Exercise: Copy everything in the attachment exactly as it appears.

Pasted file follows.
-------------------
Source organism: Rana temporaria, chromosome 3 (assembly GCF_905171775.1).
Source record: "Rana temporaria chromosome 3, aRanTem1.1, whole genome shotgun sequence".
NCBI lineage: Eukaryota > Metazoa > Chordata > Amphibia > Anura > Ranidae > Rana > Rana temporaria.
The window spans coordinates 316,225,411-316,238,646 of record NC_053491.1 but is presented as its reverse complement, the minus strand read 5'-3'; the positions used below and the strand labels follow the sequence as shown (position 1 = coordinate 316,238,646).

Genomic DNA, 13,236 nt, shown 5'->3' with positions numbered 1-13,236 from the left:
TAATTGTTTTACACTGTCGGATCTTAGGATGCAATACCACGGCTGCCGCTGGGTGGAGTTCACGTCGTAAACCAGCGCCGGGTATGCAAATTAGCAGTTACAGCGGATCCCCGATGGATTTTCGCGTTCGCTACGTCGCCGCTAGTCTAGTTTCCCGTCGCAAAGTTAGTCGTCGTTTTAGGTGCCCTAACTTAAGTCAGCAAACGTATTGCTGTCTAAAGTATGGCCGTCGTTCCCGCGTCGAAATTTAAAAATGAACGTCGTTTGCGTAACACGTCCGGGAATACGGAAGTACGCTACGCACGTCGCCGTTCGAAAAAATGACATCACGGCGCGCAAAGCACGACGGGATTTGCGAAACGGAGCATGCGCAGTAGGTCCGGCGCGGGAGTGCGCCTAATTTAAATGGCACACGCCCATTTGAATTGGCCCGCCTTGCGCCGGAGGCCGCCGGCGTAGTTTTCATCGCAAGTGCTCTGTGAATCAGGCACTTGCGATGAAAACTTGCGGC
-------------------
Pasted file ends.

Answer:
Source organism: Rana temporaria, chromosome 3 (assembly GCF_905171775.1).
Source record: "Rana temporaria chromosome 3, aRanTem1.1, whole genome shotgun sequence".
NCBI lineage: Eukaryota > Metazoa > Chordata > Amphibia > Anura > Ranidae > Rana > Rana temporaria.
The window spans coordinates 316,225,411-316,238,646 of record NC_053491.1 but is presented as its reverse complement, the minus strand read 5'-3'; the positions used below and the strand labels follow the sequence as shown (position 1 = coordinate 316,238,646).

Genomic DNA, 13,236 nt, shown 5'->3' with positions numbered 1-13,236 from the left:
TAATTGTTTTACACTGTCGGATCTTAGGATGCAATACCACGGCTGCCGCTGGGTGGAGTTCACGTCGTAAACCAGCGCCGGGTATGCAAATTAGCAGTTACAGCGGATCCCCGATGGATTTTCGCGTTCGCTACGTCGCCGCTAGTCTAGTTTCCCGTCGCAAAGTTAGTCGTCGTTTTAGGTGCCCTAACTTAAGTCAGCAAACGTATTGCTGTCTAAAGTATGGCCGTCGTTCCCGCGTCGAAATTTAAAAATGAACGTCGTTTGCGTAACACGTCCGGGAATACGGAAGTACGCTACGCACGTCGCCGTTCGAAAAAATGACATCACGGCGCGCAAAGCACGACGGGATTTGCGAAACGGAGCATGCGCAGTAGGTCCGGCGCGGGAGTGCGCCTAATTTAAATGGCACACGCCCATTTGAATTGGCCCGCCTTGCGCCGGAGGCCGCCGGCGTAGTTTTCATCGCAAGTGCTCTGTGAATCAGGCACTTGCGATGAAAACTTGCGGC